When her mother asked her why she writes about sex, AMANDA VAN SLYKE had an answer.
“Sex is dirty.” These three words came out of the very same woman who birthed me; the very same woman who I once heard enjoying herself behind closed bedroom doors. Ew, you might think. Why am I talking about my mother having sex? Well, what my mother said next will burn in my brain for years to come. It will be the question that pushes me forward in my career: “Why do you have to write about sex? Why can’t you write about something nice, like fashion or makeup?”
To me, sex is a very complex three-letter word. Not only is it intercourse, but also owning your sexuality. It’s an expression, a feeling and a power. Sex can be quiet and shy – hushed and hot like making out in the stacks, worrying that the librarian will catch you – or it can be loud and proud – vocal and intimate with the windows open. Sexuality is not showing off skin. Unless you feel comfortable with that. It’s not having a one-night-stand. Unless you feel comfortable with that. It’s communicating the beautiful essence that is inside you; it’s being open with who you are as a person. We all came from sex, and thus, we are all sexual beings. So why is something so normal seen as so shameful? In other words: What’s not “nice” about sex?
Sitting at one of the few chains we lunched at, I stirred my straw around, as I often do when I’m nervous. My mother and I were catching up and the conversation had turned away from the menu and onto my chosen career path. I swallowed my water and took a deep breath before informing her that what she learned as a child was wrong.
“Sex isn’t dirty, it’s natural. And I want to help change the way women think about it,” I said.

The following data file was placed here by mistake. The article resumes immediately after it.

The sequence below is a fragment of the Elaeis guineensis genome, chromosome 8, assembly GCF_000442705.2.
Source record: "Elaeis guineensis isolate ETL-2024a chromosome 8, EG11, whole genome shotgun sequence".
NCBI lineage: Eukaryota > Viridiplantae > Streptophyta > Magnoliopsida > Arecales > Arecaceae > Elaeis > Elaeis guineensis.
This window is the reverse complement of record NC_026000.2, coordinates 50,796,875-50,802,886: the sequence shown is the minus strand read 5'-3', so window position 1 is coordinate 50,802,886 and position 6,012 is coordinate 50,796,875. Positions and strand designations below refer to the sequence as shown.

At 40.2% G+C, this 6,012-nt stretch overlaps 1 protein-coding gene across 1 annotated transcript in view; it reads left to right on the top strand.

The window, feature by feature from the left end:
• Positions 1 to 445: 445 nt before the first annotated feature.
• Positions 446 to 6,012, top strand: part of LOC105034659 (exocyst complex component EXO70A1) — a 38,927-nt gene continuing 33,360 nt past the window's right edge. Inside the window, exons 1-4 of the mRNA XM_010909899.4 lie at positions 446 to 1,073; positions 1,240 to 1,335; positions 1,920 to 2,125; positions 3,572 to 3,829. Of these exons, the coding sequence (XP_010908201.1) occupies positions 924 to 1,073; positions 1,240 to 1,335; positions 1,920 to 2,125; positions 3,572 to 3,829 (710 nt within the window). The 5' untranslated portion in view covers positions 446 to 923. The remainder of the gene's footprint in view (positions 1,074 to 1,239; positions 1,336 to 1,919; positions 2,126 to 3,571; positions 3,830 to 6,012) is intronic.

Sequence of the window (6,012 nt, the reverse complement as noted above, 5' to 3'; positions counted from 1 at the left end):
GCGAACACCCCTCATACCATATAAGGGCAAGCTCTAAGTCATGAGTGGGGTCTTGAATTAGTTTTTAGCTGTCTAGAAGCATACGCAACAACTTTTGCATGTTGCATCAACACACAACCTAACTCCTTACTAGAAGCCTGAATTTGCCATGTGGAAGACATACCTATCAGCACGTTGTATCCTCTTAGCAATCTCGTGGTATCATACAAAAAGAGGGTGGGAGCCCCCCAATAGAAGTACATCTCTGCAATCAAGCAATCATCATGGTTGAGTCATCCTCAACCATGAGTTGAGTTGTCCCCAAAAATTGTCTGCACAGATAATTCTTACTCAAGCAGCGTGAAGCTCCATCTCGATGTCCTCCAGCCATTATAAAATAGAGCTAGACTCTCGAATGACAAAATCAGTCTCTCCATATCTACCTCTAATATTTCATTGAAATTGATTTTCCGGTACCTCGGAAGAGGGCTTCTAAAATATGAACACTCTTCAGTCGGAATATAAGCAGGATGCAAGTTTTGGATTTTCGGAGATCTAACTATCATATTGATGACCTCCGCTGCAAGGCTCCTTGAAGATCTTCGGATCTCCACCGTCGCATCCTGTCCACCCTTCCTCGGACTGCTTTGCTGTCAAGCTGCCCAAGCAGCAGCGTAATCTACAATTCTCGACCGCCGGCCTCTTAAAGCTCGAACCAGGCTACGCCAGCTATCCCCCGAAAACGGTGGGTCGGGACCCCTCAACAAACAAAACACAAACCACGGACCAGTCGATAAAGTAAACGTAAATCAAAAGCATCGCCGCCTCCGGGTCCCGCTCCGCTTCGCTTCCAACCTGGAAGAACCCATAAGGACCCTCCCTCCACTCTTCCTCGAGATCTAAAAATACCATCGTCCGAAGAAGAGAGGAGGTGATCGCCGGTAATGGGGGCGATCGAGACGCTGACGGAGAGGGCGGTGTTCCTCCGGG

She looked around, as she worried someone had heard. To my mother, sex is not something a person talks about in public. It is especially not something a person should write about in an online column – at least not if that person is her daughter.
But in my defence, things were not this clear cut when I grew up in her household. On weekends, my mother walked around naked while she did the laundry. At family dinners, my parents made jokes about why the kitchen table was so shaky. In many ways, I owe my honest approach to sexuality to my parents.
But I also owe some of my shame to them as well. There were times when I left the house in a short skirt and was told, “Nice girls don’t dress that way.” I was confused. From an early age, I learned to be comfortable with my body. But now I was being told to “cover up,” and to hide my sexuality.
When I “made my sexual debut” a little earlier than expected, I was met with more shame than love. When I needed plan B, I was met with more disgrace than respect. And again, I was confused. From an early age, I learned to be open about sex. But now, I was encouraged to be secretive and that what I was doing was “wrong.”
But the blurred lines didn’t come from just my parents – they came from society and the media via TV, magazines and billboards.
The message: Women need sexual gratification; we’re nothing without it. And sure, we can be independent and intelligent; but if we’re not “hot,” we’re overlooked. And if we’re attractive, society doesn’t see us for who we are. In this way, women find themselves in a catch-22, where we are told that in order to be seen, we need to flaunt our sexuality – that we have to be “slutty,” but – careful! – not too “slutty.” As we know too well, the girl who wears too much makeup is called a “whore,” and the girl who wears revealing clothing is considered a “slut.” Finding the line between society’s expectations is exhausting – and that’s because it’s an impossible goal.
There is no easy solution to this issue, which girls face every day. But I want to change the way women think about sexuality. To answer my mother’s question: I need to write about sex because it’s not considered “nice.” Nice implies that as women, we must be docile, that we follow the rules and stay inside the box society has put us in. That box tells women that talking about sex is dirty, but complying to society’s standards of beauty in order to be seen as sexually attractive—well, that’s nice. As women most likely to succeed, I urge you to take control of your sexuality, and for fuck’s sake, stop being nice. •
From M.L.T.S. Magazine‘s third issue, released December 2011.